New Verizon text message scam could steal your personal info — don't click this

Verizon text message scam
(Image credit: Shutterstock)

Verizon customers should be on the lookout for fake Verizon SMS messages, likely being sent by a phishing scammer.

The message, sent by 562-666-one-one-five-nine (and spotted by PhoneArena), sounds like a notification of your bill being paid, even addressing you by your first name. However it then ends with a link promising a "little gift". Do not click on this link.

It's assumed to lead to a page that will ask for your personal details, which the scammer could then use to seize control of your Verizon account.

Keep in mind that if you are a Verizon customer, your bill will have already been paid over a week ago, so you've likely already been notified of a successful (or unsuccessful) monthly payment. Plus, since when do mobile carriers reward you for just paying your bills?

A iMessage screenshot of a fake Verizon text, claiming to be a bill notification and encouraging the user to click the link for a gift. The link likely takes the user to a page designed to harvest their details for a scammer to use to break into their Verizon account.

(Image credit: PhoneArena)

Scams like this show it pays to be aware of what details may have been compromised from other data breaches, or what information might simply be publicly available. 

Also note that this scam, like many others, comes from a random number (rather than one that automatically identifies itself as from Verizon) and features unusually informal writing ("Msg." rather than "message").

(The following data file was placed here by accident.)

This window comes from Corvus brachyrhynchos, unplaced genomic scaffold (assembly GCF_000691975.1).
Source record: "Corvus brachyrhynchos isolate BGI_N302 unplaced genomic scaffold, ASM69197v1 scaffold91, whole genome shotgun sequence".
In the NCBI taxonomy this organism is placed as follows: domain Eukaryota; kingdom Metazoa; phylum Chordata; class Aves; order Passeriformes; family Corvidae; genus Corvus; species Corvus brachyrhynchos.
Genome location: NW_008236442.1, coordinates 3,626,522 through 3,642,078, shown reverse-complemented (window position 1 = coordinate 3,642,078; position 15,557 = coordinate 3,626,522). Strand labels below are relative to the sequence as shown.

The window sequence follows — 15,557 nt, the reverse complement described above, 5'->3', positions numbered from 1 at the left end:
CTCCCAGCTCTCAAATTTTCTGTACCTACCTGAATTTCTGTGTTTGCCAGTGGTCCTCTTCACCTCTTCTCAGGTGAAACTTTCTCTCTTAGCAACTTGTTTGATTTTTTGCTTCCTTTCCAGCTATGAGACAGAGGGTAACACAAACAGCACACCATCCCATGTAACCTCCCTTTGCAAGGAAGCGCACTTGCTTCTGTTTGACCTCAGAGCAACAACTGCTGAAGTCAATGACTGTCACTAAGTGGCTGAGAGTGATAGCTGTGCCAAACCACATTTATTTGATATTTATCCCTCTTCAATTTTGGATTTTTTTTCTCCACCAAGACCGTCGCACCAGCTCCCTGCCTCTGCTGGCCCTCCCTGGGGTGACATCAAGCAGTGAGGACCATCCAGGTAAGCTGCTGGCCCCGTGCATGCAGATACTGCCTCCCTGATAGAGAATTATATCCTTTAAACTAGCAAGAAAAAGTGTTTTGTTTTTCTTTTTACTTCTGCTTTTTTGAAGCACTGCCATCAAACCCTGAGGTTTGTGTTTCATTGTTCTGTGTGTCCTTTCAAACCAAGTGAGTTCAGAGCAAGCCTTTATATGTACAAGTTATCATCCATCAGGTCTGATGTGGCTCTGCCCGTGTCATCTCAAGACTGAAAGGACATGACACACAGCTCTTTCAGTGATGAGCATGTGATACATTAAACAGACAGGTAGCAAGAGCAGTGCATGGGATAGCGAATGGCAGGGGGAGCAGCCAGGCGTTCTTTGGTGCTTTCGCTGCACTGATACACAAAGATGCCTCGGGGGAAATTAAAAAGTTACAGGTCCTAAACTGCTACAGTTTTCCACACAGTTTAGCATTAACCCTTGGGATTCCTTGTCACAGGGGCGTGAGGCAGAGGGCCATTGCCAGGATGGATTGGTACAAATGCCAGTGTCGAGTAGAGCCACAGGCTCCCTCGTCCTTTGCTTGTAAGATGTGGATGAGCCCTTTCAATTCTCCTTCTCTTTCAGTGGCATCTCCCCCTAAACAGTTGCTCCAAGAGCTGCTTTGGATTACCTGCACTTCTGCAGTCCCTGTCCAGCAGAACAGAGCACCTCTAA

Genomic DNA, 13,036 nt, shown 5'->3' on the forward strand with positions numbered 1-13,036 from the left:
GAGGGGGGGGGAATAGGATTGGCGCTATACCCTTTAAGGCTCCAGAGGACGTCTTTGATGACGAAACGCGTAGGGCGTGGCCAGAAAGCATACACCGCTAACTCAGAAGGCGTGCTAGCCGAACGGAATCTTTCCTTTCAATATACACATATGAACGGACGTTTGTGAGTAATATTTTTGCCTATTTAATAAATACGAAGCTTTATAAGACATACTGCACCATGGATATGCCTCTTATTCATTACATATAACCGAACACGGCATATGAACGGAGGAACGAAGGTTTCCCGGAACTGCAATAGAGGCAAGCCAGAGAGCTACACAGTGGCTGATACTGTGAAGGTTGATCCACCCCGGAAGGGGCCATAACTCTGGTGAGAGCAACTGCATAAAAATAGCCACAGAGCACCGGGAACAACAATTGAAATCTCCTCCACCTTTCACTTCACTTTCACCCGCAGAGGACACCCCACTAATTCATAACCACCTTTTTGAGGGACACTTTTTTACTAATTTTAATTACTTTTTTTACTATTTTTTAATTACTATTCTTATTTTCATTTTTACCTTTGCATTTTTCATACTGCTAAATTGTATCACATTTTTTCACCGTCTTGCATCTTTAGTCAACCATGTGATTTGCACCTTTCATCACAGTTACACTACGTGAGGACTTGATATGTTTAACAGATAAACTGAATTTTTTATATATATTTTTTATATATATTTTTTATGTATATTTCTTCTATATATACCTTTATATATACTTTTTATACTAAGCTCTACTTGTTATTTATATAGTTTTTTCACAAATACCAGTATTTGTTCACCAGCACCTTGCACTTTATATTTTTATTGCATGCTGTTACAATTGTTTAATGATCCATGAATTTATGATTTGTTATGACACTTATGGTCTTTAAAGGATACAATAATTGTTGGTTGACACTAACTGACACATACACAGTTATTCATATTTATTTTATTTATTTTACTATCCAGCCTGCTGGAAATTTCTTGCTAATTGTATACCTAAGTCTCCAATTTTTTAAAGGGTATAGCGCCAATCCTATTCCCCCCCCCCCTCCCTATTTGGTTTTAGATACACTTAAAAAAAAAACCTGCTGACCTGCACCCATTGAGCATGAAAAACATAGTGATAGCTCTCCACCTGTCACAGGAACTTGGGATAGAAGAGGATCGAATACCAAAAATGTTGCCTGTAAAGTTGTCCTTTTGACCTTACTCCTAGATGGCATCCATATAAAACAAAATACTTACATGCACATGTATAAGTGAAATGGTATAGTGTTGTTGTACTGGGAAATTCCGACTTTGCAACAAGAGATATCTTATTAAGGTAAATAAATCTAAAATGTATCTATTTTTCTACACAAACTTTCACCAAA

If you're ever unsure about if a message is genuine, you should contact your carrier directly, using a customer support service listed on its own website or app to check. There's no sense risking your account security by assuming a message is safe to open.

To ensure maximum possible safety against potential scams, it's a good idea to enable two-factor authentication or change your password. You can do this through your Verizon account quite easily.

Richard Priday
Assistant Phones Editor

Richard is based in London, covering news, reviews and how-tos for phones, tablets, gaming, and whatever else people need advice on. Following on from his MA in Magazine Journalism at the University of Sheffield, he's also written for WIRED U.K., The Register and Creative Bloq. When not at work, he's likely thinking about how to brew the perfect cup of specialty coffee.